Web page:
Punk Mambo #2 finds the titular priestess in Haiti, following the trail of whoever is kidnapping the spirits. The loa are unhappy about Punk Mambo’s brazen lack of respect for her powers and the customs of voodoo. They need her, however, if they’re going to stop Uncle Gunnysack and recover their stolen comrades.
The story is a bit more compact than in our first issue, allowing Bunn to delve into more characterization. The interactions between Punk Mambo and the loa flesh out her character, while giving personalities to the loa as well. We’re also introduced to Josef, a Haitian priest tasked by the loa to assist the mission. Throughout Punk Mambo #2, Josef plays an important role as an observant devotee to contrast with Punk Mambo’s lack of reverence.
Punk Mambo, as a character, doesn’t respect the spirits or the Voodoo faith in general. She’s essentially colonizing the religion and using it for her own personal gain. It’s a troublesome point, but Bunn doesn’t let that go unremarked upon. He employs the character of Josef as an effective foil who’s willing to challenge Punk Mambo and call out her behavior.
The dialogue in Punk Mambo #2 is strong and witty, making the characters feel very organic and believable. This tends to be one of Bunn’s strong suits, and he certainly doesn’t disappoint here.
A good deal of the issue focuses on the interactions between Punk Mambo, Josef, and Marie. That’s not to say, though, that there’s no action. The trio end up in a showdown with Uncle Gunnysack’s devotees in the book’s second half. That said, the fight doesn’t really seem to add much, as Uncle Gunnysack himself shows up shortly after. It’s nice in that it adds some dynamics to the otherwise subdued storytelling, and it allows Punk Mambo and Josef to showcase their abilities. It doesn’t really serve to advance the narrative much, though.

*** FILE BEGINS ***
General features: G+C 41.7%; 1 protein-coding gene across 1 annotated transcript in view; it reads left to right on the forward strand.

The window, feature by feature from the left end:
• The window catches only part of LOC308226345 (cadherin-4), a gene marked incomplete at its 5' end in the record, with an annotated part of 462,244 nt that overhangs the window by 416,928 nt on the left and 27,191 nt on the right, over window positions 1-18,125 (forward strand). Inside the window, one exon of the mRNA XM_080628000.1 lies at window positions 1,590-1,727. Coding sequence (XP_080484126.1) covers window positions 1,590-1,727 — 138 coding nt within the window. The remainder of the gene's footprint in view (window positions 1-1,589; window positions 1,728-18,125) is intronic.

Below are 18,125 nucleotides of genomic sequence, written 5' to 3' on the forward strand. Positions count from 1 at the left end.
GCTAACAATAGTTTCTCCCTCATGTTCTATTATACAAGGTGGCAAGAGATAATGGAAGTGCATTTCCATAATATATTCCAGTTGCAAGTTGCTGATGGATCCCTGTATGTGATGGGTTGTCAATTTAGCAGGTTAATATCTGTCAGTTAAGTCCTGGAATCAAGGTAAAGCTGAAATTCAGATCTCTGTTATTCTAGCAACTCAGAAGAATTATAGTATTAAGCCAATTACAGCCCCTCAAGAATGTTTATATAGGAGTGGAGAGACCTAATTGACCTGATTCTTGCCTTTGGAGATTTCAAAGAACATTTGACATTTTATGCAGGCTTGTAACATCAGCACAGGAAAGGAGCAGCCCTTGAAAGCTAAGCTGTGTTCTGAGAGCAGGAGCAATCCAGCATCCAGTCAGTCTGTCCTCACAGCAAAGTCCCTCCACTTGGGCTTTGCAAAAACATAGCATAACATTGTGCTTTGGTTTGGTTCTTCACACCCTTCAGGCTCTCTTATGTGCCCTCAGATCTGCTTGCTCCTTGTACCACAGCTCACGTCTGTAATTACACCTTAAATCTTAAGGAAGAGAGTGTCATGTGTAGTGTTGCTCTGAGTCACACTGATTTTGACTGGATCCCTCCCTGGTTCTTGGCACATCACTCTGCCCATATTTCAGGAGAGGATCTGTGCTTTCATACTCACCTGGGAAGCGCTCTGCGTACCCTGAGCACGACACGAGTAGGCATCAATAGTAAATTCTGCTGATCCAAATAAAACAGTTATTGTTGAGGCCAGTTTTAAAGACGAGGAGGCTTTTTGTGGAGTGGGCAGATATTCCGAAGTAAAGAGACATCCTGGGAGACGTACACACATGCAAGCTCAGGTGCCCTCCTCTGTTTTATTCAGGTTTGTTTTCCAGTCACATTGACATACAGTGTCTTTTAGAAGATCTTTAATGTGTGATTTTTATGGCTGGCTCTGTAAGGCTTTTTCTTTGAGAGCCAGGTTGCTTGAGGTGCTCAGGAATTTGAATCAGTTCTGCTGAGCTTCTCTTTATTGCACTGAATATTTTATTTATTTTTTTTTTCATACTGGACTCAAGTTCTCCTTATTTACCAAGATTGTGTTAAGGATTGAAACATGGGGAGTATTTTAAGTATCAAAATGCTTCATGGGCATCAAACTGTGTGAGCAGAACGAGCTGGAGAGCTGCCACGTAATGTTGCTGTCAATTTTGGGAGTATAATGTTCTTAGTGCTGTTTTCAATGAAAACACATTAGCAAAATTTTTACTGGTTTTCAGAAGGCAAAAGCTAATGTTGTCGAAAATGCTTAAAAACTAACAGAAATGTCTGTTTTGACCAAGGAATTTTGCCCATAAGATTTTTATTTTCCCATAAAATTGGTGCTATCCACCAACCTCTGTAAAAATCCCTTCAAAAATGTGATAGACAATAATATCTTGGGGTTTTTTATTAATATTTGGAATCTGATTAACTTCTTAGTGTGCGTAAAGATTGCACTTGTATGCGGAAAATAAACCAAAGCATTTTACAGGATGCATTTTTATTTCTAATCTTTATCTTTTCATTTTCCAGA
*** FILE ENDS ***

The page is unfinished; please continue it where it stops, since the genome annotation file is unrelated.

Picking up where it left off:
Adam Gorham’s lines for Punk Mambo #2 are excellent. He presents a lot of eye-catching, dynamic imagery throughout, and the work generally flows extremely well. Panels are meticulously detailed and vibrant, really grounding the reader in the environment.
One of Gorham’s strengths is in his expressive faces. Readers can detect subtle changes in characters’ expressions—a slight smirk, the furrowing of a brow—and pick up significant tonal information. Going off that point, his designs for the loa are awesome. Even if one knows nothing about Voodoo as a religion, you can still draw key context about what each spirit represents based on the way they’re portrayed. Uncle Gunnysack is perhaps the most impressive and imposing, looking something like a more-terrifying cross between Krampus and a pro wrestler.
The colorwork by José Villarrubia and letters by Dave Sharpe are on-point here, too. Villarrubia employs a wide palette of colors, with dark, radiating tones for the loa, but bright, softer colors for street scenes and marketplaces. Even Sharpe’s letterwork on the loa give the reader key insight into each spirit’s personality and tone.
Punk Mambo #2 keeps up the momentum from our first issue, while advancing and enriching the overall narrative. It’s a fun, engaging story, brought to life by quality artwork. Definitely check this out.